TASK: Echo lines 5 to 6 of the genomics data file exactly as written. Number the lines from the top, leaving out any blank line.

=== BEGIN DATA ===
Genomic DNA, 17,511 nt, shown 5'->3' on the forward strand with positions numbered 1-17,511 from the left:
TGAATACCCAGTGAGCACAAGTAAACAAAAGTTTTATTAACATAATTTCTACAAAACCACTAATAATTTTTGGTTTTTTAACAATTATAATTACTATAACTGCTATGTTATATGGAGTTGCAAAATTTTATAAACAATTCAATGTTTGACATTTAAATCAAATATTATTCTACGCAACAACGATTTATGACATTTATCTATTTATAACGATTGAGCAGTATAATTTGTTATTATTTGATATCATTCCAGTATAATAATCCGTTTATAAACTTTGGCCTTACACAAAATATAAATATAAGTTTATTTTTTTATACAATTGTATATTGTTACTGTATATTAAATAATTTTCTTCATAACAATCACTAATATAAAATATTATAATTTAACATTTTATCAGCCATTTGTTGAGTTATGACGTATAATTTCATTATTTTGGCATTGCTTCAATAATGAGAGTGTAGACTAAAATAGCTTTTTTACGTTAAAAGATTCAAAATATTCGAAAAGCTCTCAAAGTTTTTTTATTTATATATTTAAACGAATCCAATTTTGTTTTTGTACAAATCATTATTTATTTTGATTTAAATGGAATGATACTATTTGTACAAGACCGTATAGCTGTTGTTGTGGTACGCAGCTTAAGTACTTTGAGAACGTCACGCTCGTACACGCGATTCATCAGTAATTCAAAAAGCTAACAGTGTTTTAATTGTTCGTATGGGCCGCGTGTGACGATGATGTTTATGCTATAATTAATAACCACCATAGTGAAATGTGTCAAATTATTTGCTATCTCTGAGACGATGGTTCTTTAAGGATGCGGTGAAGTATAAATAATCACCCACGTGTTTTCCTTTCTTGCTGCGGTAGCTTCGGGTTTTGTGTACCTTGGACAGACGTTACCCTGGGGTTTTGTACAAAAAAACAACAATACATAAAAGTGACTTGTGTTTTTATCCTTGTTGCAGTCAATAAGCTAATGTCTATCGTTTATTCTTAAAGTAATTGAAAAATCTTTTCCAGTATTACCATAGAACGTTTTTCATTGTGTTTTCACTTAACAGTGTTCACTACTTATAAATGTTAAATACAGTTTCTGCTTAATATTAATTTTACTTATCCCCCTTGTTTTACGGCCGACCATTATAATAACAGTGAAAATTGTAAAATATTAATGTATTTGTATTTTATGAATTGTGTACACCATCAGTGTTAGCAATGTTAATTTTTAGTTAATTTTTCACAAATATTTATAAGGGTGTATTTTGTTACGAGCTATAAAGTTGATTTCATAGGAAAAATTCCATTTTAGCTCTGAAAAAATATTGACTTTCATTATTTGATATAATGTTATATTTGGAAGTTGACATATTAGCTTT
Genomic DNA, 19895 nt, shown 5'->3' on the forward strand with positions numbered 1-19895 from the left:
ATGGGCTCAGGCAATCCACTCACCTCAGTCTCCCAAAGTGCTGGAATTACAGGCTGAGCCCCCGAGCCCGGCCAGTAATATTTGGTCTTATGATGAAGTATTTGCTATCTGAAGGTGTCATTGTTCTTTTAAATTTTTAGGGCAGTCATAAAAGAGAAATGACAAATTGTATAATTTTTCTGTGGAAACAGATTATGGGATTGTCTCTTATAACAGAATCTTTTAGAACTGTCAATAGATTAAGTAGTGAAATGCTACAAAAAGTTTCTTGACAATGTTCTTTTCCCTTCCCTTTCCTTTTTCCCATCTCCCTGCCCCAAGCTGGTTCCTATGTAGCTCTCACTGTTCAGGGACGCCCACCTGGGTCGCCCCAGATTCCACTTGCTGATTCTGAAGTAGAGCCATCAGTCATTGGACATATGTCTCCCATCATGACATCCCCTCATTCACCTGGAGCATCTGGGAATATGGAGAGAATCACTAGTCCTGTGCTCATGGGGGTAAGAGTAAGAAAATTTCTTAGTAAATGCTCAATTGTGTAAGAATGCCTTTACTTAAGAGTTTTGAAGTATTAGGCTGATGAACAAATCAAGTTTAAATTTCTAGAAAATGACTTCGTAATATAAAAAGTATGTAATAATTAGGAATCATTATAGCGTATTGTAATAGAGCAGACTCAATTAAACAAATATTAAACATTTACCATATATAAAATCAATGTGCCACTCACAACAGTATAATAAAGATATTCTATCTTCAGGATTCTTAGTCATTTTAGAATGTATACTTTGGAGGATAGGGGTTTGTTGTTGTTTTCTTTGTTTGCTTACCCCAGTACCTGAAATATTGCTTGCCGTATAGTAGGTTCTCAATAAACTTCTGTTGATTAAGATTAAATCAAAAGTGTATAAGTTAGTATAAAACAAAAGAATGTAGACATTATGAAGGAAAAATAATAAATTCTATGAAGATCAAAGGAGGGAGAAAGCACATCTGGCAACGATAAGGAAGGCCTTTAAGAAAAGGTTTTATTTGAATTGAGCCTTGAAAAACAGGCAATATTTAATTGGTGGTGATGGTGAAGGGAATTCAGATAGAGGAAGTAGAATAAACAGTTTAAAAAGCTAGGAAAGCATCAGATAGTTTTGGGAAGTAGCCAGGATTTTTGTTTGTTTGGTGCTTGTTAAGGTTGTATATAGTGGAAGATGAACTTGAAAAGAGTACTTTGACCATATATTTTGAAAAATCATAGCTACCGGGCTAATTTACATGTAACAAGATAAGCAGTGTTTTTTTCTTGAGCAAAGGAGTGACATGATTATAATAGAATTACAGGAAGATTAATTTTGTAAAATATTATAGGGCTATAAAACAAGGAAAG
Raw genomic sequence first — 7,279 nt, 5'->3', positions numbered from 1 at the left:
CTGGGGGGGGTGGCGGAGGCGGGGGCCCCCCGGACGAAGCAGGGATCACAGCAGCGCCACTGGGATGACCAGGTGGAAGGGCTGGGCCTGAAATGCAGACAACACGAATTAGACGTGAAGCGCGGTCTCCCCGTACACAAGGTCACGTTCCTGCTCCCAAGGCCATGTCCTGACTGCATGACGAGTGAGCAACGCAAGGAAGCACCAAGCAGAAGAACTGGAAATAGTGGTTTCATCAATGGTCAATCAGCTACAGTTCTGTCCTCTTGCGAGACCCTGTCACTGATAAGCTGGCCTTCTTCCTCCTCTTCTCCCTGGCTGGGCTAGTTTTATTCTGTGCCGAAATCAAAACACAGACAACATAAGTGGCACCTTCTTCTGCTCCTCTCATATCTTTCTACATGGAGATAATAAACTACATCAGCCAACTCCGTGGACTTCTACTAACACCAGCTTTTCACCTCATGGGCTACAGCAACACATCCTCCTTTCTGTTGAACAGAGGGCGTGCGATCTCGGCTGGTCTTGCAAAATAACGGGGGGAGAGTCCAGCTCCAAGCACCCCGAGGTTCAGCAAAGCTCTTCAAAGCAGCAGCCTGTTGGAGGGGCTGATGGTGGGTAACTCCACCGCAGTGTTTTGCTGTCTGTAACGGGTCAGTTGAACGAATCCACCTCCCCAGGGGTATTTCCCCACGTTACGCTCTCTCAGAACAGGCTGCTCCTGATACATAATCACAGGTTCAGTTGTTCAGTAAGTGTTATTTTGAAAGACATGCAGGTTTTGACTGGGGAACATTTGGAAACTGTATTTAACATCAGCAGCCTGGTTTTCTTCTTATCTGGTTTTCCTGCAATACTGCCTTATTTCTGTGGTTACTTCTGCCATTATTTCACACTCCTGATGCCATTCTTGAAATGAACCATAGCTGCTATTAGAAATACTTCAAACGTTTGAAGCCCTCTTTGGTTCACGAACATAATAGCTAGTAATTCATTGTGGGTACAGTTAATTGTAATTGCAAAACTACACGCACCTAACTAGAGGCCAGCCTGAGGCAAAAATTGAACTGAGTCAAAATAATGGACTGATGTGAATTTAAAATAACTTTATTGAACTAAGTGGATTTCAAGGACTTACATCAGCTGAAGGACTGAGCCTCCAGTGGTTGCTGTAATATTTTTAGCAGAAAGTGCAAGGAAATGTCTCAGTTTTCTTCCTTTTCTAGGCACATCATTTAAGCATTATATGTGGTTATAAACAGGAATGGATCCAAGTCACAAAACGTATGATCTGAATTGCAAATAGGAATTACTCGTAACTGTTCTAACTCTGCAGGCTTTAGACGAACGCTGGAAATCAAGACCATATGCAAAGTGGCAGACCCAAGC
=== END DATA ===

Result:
Raw genomic sequence first — 7,279 nt, 5'->3', positions numbered from 1 at the left:
CTGGGGGGGGTGGCGGAGGCGGGGGCCCCCCGGACGAAGCAGGGATCACAGCAGCGCCACTGGGATGACCAGGTGGAAGGGCTGGGCCTGAAATGCAGACAACACGAATTAGACGTGAAGCGCGGTCTCCCCGTACACAAGGTCACGTTCCTGCTCCCAAGGCCATGTCCTGACTGCATGACGAGTGAGCAACGCAAGGAAGCACCAAGCAGAAGAACTGGAAATAGTGGTTTCATCAATGGTCAATCAGCTACAGTTCTGTCCTCTTGCGAGACCCTGTCACTGATAAGCTGGCCTTCTTCCTCCTCTTCTCCCTGGCTGGGCTAGTTTTATTCTGTGCCGAAATCAAAACACAGACAACATAAGTGGCACCTTCTTCTGCTCCTCTCATATCTTTCTACATGGAGATAATAAACTACATCAGCCAACTCCGTGGACTTCTACTAACACCAGCTTTTCACCTCATGGGCTACAGCAACACATCCTCCTTTCTGTTGAACAGAGGGCGTGCGATCTCGGCTGGTCTTGCAAAATAACGGGGGGAGAGTCCAGCTCCAAGCACCCCGAGGTTCAGCAAAGCTCTTCAAAGCAGCAGCCTGTTGGAGGGGCTGATGGTGGGTAACTCCACCGCAGTGTTTTGCTGTCTGTAACGGGTCAGTTGAACGAATCCACCTCCCCAGGGGTATTTCCCCACGTTACGCTCTCTCAGAACAGGCTGCTCCTGATACATAATCACAGGTTCAGTTGTTCAGTAAGTGTTATTTTGAAAGACATGCAGGTTTTGACTGGGGAACATTTGGAAACTGTATTTAACATCAGCAGCCTGGTTTTCTTCTTATCTGGTTTTCCTGCAATACTGCCTTATTTCTGTGGTTACTTCTGCCATTATTTCACACTCCTGATGCCATTCTTGAAATGAACCATAGCTGCTATTAGAAATACTTCAAACGTTTGAAGCCCTCTTTGGTTCACGAACATAATAGCTAGTAATTCATTGTGGGTACAGTTAATTGTAATTGCAAAACTACACGCACCTAACTAGAGGCCAGCCTGAGGCAAAAATTGAACTGAGTCAAAATAATGGACTGATGTGAATTTAAAATAACTTTATTGAACTAAGTGGATTTCAAGGACTTACATCAGCTGAAGGACTGAGCCTCCAGTGGTTGCTGTAATATTTTTAGCAGAAAGTGCAAGGAAATGTCTCAGTTTTCTTCCTTTTCTAGGCACATCATTTAAGCATTATATGTGGTTATAAACAGGAATGGATCCAAGTCACAAAACGTATGATCTGAATTGCAAATAGGAATTACTCGTAACTGTTCTAACTCTGCAGGCTTTAGACGAACGCTGGAAATCAAGACCATATGCAAAGTGGCAGACCCAAGC